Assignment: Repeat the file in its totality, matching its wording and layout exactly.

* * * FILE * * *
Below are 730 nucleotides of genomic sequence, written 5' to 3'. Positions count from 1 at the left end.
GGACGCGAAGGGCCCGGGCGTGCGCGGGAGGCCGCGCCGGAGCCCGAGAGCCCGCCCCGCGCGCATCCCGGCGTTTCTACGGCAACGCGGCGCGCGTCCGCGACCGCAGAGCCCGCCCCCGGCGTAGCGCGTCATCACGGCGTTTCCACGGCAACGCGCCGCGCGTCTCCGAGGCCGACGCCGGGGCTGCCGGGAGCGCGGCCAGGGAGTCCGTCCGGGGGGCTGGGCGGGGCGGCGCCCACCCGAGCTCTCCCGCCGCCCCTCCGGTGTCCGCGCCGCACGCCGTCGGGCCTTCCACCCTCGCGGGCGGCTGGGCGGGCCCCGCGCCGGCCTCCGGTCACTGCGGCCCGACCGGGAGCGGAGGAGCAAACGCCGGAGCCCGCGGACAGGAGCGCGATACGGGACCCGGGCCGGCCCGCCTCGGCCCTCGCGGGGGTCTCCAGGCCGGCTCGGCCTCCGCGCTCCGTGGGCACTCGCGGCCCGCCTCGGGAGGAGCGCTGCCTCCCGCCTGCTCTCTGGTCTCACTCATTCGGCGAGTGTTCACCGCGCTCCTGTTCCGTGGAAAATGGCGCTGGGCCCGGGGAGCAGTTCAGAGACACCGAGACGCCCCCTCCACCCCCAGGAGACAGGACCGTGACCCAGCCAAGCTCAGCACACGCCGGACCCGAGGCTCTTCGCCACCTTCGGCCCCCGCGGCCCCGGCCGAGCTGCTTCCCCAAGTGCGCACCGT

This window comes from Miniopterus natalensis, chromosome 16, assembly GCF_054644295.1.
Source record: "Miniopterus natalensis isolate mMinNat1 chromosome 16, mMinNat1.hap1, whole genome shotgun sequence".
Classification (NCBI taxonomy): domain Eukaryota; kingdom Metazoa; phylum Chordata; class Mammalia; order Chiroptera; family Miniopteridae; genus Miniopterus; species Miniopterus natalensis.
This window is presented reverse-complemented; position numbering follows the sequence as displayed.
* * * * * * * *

Below are 730 nucleotides of genomic sequence, written 5' to 3'. Positions count from 1 at the left end.
GGACGCGAAGGGCCCGGGCGTGCGCGGGAGGCCGCGCCGGAGCCCGAGAGCCCGCCCCGCGCGCATCCCGGCGTTTCTACGGCAACGCGGCGCGCGTCCGCGACCGCAGAGCCCGCCCCCGGCGTAGCGCGTCATCACGGCGTTTCCACGGCAACGCGCCGCGCGTCTCCGAGGCCGACGCCGGGGCTGCCGGGAGCGCGGCCAGGGAGTCCGTCCGGGGGGCTGGGCGGGGCGGCGCCCACCCGAGCTCTCCCGCCGCCCCTCCGGTGTCCGCGCCGCACGCCGTCGGGCCTTCCACCCTCGCGGGCGGCTGGGCGGGCCCCGCGCCGGCCTCCGGTCACTGCGGCCCGACCGGGAGCGGAGGAGCAAACGCCGGAGCCCGCGGACAGGAGCGCGATACGGGACCCGGGCCGGCCCGCCTCGGCCCTCGCGGGGGTCTCCAGGCCGGCTCGGCCTCCGCGCTCCGTGGGCACTCGCGGCCCGCCTCGGGAGGAGCGCTGCCTCCCGCCTGCTCTCTGGTCTCACTCATTCGGCGAGTGTTCACCGCGCTCCTGTTCCGTGGAAAATGGCGCTGGGCCCGGGGAGCAGTTCAGAGACACCGAGACGCCCCCTCCACCCCCAGGAGACAGGACCGTGACCCAGCCAAGCTCAGCACACGCCGGACCCGAGGCTCTTCGCCACCTTCGGCCCCCGCGGCCCCGGCCGAGCTGCTTCCCCAAGTGCGCACCGT

This window comes from Miniopterus natalensis, chromosome 16, assembly GCF_054644295.1.
Source record: "Miniopterus natalensis isolate mMinNat1 chromosome 16, mMinNat1.hap1, whole genome shotgun sequence".
Classification (NCBI taxonomy): domain Eukaryota; kingdom Metazoa; phylum Chordata; class Mammalia; order Chiroptera; family Miniopteridae; genus Miniopterus; species Miniopterus natalensis.
This window is presented reverse-complemented; position numbering follows the sequence as displayed.